Lake Monroe possesses a diverse fish population of approximately 30 game and nongame species including bluegill, catfish, largemouth bass, hybrid striped bass (a.k.a. Wipers), black crappie, white crappie, and walleye. The methods of introduction vary. Interesting fact: the threadfin shad is believed to have been introduced to Lake Monroe when migrating ducks deposited shad eggs which had adhered to their feet in other bodies of water. Walleye, crappie, largemouth bass, catfish and wipers are stocked by the Department of Natural Resources.
BLUEGILL - Bluegill are easiest to catch when they are nesting. They tend to nest when the water is high, preferring a warm water temperature of 68 degrees or so. They nest close to shore, where there is plenty of brush to hide in and the water is a depth of 1-3 feet. You don't have to be an expert to bag a lot of bluegill - just get a light rod, bobber, sinker, hook, and some live bait such as crickets, wax worms, red worms, or drift worms. Because they are so easy to catch, fishing for bluegill is a great way to introduce children and beginners to the sport. There are no catch or size limits for bluegill.
CATFISH – Here you can find flatheads, channel catfish, and even some monster blues. Catfish are bottom feeders, and tend to favor deep water, though they are willing to move to shallower waters for feeding. A topographical map of Monroe Reservoir will help you find the deep channels they like. Stump fields are one of their preferred forms of cover. We recommend fishing near the bottom with cut bait (cut up chunks of other fish.) The daily limit for catfish is 10 per person, with no size limit.
CRAPPIE - Both black and white crappie abound in Lake Monroe. Like anywhere else, they prefer a habitat that provides plenty of hiding spots for them. Try fishing for crappie near brush, dead logs or downed trees, stumps, grass beds, or lily pads. The recommended techniques are still fishing with bobbers, drift fishing, casting small jigs, jig and grubs, or small spinner baits. You will have exceptionally good luck fishing for crappie when the lake is flooded. The daily limit for crappie is 25 per person, with no size limit.
HYBRID STRIPED BASS - This fish is often referred to as the "wiper" because it is an artificial cross between a white bass and a striped bass. Hybridization of these two fish does not occur naturally, so they have great difficulty reproducing on their own and must be cultured in a fish hatchery. The DNR began stocking Lake Monroe with wipers in 1983, with most of Lake Monroe's wipers now coming from East Fork State Fish Hatchery, located near Washington, Indiana. They prefer open areas of lakes, sometimes preferring flat, shallow areas, and sometimes found in the rockier habitats located directly above or below the dams. They are caught primarily on artificial baits that resemble gizzard shad. Some anglers recommend imitation shad that rattle, and some have reported success with live baits such as night crawlers or soft craws. Limits - wipers and white bass have a combined daily catch limit of 12 fish, and no more than two of these fish may exceed 17 inches in length.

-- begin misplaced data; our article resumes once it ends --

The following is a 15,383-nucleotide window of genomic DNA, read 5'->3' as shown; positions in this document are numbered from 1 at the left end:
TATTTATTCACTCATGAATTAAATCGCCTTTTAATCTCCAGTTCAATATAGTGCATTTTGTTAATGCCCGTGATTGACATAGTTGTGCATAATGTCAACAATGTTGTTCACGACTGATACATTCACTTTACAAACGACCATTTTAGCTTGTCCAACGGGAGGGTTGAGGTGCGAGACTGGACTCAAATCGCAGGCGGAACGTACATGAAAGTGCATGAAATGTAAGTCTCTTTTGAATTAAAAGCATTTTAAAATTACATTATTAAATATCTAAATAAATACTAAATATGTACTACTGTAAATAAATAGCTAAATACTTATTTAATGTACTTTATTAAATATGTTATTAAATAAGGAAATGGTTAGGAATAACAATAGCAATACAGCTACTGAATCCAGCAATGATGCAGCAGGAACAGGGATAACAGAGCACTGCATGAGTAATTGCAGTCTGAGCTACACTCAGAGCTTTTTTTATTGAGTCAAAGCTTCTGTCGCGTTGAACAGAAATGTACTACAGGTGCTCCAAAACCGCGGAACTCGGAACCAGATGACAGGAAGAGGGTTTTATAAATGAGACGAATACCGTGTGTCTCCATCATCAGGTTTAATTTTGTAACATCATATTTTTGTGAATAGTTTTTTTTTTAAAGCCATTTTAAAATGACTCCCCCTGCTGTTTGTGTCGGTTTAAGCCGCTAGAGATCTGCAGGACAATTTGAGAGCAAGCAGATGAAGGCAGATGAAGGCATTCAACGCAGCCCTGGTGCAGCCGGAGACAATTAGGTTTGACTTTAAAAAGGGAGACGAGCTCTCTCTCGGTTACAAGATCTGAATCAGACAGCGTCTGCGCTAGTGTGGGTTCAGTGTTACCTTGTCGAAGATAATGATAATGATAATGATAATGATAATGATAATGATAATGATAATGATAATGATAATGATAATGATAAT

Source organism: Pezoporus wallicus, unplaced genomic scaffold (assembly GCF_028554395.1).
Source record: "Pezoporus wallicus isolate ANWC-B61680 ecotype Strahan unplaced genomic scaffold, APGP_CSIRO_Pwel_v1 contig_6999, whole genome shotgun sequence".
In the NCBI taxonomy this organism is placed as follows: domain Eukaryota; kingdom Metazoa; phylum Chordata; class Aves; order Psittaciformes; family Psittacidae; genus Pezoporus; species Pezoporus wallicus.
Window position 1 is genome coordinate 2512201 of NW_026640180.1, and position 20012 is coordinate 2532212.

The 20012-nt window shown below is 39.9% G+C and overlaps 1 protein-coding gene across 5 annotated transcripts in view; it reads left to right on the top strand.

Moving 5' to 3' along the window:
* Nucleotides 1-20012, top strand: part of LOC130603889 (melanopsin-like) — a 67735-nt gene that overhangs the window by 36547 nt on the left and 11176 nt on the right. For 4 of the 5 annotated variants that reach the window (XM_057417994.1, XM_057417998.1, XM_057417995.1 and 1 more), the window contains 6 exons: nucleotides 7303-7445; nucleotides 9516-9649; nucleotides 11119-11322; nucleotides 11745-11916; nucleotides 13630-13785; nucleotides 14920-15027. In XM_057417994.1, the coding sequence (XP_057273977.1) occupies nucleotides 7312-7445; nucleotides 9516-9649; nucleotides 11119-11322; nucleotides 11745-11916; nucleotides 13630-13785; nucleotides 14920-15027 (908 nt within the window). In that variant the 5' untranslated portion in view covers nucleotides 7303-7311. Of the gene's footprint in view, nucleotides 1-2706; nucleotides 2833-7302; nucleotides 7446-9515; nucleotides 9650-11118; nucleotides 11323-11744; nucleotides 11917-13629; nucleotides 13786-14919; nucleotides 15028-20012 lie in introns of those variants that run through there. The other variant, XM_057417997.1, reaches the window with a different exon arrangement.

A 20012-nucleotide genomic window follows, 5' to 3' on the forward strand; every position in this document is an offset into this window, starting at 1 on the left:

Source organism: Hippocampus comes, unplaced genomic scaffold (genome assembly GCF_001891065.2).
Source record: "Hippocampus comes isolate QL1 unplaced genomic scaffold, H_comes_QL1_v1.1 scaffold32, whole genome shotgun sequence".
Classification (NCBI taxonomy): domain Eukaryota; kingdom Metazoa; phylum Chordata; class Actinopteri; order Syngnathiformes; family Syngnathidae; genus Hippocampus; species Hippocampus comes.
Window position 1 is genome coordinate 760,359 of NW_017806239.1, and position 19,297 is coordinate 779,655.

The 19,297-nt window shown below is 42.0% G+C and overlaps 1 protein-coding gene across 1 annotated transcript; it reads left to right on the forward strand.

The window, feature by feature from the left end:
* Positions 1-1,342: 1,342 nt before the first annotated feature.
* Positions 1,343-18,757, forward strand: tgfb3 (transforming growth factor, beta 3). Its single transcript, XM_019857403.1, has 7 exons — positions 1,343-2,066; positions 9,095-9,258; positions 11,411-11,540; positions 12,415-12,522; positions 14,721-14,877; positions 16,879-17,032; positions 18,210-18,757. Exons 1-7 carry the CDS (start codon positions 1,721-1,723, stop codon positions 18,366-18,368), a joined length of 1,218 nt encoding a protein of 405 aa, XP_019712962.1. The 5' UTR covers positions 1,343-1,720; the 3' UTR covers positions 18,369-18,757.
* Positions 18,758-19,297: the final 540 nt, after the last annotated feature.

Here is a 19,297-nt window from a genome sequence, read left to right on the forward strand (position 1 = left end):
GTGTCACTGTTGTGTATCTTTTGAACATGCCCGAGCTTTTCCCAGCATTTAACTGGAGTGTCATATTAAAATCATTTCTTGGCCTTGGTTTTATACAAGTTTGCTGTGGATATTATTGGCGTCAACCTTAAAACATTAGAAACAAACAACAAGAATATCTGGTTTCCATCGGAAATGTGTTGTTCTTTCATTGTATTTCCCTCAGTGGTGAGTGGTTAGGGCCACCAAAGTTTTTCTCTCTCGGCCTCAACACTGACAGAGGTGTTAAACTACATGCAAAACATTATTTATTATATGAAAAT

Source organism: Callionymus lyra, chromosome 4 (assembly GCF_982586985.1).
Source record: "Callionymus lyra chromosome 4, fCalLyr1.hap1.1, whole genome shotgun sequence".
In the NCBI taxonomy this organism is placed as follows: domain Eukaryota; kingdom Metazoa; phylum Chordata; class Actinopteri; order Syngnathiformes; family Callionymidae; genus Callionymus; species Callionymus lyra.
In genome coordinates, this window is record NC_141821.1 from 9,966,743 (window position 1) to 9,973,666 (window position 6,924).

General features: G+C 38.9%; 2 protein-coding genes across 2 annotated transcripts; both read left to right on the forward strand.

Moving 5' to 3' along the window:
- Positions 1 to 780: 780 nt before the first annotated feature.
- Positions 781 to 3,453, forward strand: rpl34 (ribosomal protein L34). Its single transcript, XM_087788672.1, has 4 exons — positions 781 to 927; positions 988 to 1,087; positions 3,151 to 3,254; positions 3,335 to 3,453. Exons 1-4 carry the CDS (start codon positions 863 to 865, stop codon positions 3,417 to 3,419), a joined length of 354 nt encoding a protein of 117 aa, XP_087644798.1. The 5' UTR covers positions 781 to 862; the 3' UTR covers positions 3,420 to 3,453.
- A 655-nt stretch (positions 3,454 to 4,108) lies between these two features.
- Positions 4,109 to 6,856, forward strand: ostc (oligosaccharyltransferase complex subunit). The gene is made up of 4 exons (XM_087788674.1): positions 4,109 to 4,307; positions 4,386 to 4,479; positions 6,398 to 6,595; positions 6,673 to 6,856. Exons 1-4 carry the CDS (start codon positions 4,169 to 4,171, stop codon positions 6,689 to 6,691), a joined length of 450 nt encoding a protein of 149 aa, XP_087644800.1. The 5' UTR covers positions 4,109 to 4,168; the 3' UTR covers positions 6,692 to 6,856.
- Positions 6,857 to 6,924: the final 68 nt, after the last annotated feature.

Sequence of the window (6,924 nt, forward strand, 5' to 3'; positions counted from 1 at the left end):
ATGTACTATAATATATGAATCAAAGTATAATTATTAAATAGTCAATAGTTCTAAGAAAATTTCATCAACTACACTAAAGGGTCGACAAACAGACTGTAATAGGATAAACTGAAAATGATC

LARGMOUTH BASS - Lake Monroe is consistently one of the finest lakes in the Midwest for bass fishing. Four to seven pound fish are most common, but seven to nine pounders are also caught frequently. You can start fishing for them as soon as the lake is free of ice, usually around the third week of February. April - June is considered "prime time" for catching largemouth bass. They prefer deep, clear areas, and go after a variety of baits. Jigs are among the best for catching largemouth bass, but they can also be tempted with a vast array of other artificial bait, such as spoons, grubs, skirted grubs, crayfish, lizards, and frogs. Live Minnows are also a good choice as long as it's not tournament time. A 14” minimum size limit has been in effect since 1973, and the daily catch limit is 5 per person..
WALLEYE – Walleye can be found near the bottom of the lake during the day, and move to a depth of 5-10 feet to feed at night. Use six to eight pound test line.Fishing shad imitation or chartreuse colored crank baits along shore lines and points during low-light and dark hours, similar to bass fishing, can produce excellent walleye action. You can also use crank baits to troll. Trolling is one of the best ways to cover large areas of water in search of walleye. Since walleye school together, you can generally catch several fish in the same area once you locate a group. Use lead head jigs, fished with or without bait, to work potential areas thoroughly. There is a 14” minimum limit on Walleye, with a daily limit of 6 per person.
The threadfin shad is believed to have been introduced to Lake Monroe when migrating ducks deposited shad eggs which had adhered to their feet in other bodies of water. Walleye, crappie, largemouth bass, catfish and wipers are stocked by the Department of Natural Resources.